Soul Power: December 20, 2015

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December 21, 2015

Year C, Advent 4                                          

Luke 1:39-55                                                              

It’s that time of year when we start talking about Mary.  It’s pretty much the only time we talk about Mary, which always bugs me a little.  There is a lot more to Mary than the nativity story.  There is more to her than a blue robe and a beatific smile. 

Throughout my life I have had an on again off again relationship with Mary.  Being that the Roman Catholic Church was a rather male dominated denomination, I often found myself talking to Mary-just so I could talk to a woman. I felt like she could understand me better.  As I started questioning my place in the Catholic Church, Mary was hurled at me as an example of the perfect female; submissive, obedient and sinless.  I began to resent her and saw her as another impossible ideal that I could never live up to. 

A couple of years ago, I had another change of heart about Mary.  For the first time I read the Magnificat as a powerful manifesto of sorts.  She talked about bringing down the powerful and sending the rich away empty.  It seemed like a rebel cry, a cry of a woman who had been one of the lowly, the poor, the ostracized.  For the first time, I saw the feistiness of Mary and I once again found myself identifying with her.  This time I tried to look at the whole picture of Mary. It turns out that the whole picture is not so very whole.  Very little is said about Mary in the Bible. The Gospel of Mark does not even mention her by name.  Paul (who wrote one third of the New Testament) only refers to her once and she was not named.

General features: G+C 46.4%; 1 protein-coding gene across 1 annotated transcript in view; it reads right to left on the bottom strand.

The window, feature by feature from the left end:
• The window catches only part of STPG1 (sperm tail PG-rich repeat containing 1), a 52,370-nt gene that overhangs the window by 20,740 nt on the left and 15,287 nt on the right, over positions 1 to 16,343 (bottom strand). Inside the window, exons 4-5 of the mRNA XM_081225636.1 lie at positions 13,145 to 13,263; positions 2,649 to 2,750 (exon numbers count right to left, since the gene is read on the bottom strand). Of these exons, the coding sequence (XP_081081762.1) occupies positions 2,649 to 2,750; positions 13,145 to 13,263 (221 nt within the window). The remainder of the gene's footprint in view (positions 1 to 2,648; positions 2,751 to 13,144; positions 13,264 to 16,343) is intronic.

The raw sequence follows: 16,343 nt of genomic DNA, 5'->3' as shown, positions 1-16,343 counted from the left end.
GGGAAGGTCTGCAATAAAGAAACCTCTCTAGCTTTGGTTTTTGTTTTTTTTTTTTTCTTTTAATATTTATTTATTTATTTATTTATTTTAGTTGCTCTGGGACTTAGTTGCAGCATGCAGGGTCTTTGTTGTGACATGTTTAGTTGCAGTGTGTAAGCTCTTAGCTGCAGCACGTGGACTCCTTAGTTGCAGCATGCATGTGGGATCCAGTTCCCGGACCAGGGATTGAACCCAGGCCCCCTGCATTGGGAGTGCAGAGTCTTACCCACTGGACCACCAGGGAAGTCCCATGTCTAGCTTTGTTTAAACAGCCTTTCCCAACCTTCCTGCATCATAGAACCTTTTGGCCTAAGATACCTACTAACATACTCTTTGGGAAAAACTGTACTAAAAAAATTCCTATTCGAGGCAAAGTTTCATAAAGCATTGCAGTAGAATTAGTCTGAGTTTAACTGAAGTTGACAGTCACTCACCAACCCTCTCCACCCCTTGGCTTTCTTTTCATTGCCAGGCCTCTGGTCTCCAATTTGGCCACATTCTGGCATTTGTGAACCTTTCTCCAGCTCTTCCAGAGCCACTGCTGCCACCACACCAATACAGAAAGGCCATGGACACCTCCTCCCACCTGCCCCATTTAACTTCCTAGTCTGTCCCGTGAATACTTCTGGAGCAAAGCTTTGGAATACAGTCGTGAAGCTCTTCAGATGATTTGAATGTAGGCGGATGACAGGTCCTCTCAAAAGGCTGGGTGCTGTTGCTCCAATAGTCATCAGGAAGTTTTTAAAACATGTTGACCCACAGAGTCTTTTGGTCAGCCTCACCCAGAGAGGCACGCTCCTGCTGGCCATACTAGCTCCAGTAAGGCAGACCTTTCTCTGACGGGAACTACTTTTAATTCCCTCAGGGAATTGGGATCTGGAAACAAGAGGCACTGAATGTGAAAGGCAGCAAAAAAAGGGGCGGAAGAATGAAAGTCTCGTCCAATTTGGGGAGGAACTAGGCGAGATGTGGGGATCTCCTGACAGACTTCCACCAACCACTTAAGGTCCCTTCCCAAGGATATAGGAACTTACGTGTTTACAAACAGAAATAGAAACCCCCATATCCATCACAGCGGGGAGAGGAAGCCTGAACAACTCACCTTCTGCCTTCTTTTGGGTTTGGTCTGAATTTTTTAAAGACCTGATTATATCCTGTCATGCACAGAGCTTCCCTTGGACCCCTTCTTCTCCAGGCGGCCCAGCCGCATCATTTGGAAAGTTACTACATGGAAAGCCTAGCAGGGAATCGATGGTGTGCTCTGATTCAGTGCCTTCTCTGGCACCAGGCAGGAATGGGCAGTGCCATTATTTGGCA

What we know about Mary comes from the 3 Gospels that mention her as well as The Book of Acts.  This is what those sources tell us: She was engaged to a man named Joseph and lived in Nazareth where she was visited by an angel and agreed to bear the Son of God.  She visited her cousin Elizabeth who also had conceived miraculously.   She was a Virgin and gave birth to Jesus.  She was Jewish and followed the purity rites by having Jesus circumcised on the 8thday.  She worried when she lost him for several days while in Jerusalem.  She asked him to perform his first miracle. She was at his crucifixion.  She was with the disciples after his crucifixion.   There are a lot of things we can infer from that information, but as far as facts, that is all we have. 

            Yet sometimes it is the small things that allow us to really know a person. We don’t need to know the life story of someone to feel that we know them.  In my quest to know Mary this time around, I became fixed on two verses.  The first comes from what we heard today. “My soul magnifies the Lord and my spirit rejoices in God my Savior.”  I kept wondering what it means to have your soul magnify the Lord.  Magnify essentially means to declare something great, to exalt.  It would seem that she did not need words to magnify the Lord, her soul, her very being magnified the Lord.  If that was all I knew about someone, that would probably be enough.   I started wondering what it would take to have your soul magnify the Lord.  Would it require constant prayer…a sinless life?  It seems like a long shot.